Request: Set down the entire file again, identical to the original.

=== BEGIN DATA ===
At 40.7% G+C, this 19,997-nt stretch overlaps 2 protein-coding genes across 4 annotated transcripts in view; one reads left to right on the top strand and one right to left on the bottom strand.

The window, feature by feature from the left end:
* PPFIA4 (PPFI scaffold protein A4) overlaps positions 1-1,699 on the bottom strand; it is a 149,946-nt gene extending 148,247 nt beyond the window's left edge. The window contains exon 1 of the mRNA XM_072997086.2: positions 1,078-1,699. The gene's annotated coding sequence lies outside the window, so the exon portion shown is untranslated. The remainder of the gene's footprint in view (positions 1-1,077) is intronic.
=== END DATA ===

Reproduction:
At 40.7% G+C, this 19,997-nt stretch overlaps 2 protein-coding genes across 4 annotated transcripts in view; one reads left to right on the top strand and one right to left on the bottom strand.

The window, feature by feature from the left end:
* PPFIA4 (PPFI scaffold protein A4) overlaps positions 1-1,699 on the bottom strand; it is a 149,946-nt gene extending 148,247 nt beyond the window's left edge. The window contains exon 1 of the mRNA XM_072997086.2: positions 1,078-1,699. The gene's annotated coding sequence lies outside the window, so the exon portion shown is untranslated. The remainder of the gene's footprint in view (positions 1-1,077) is intronic.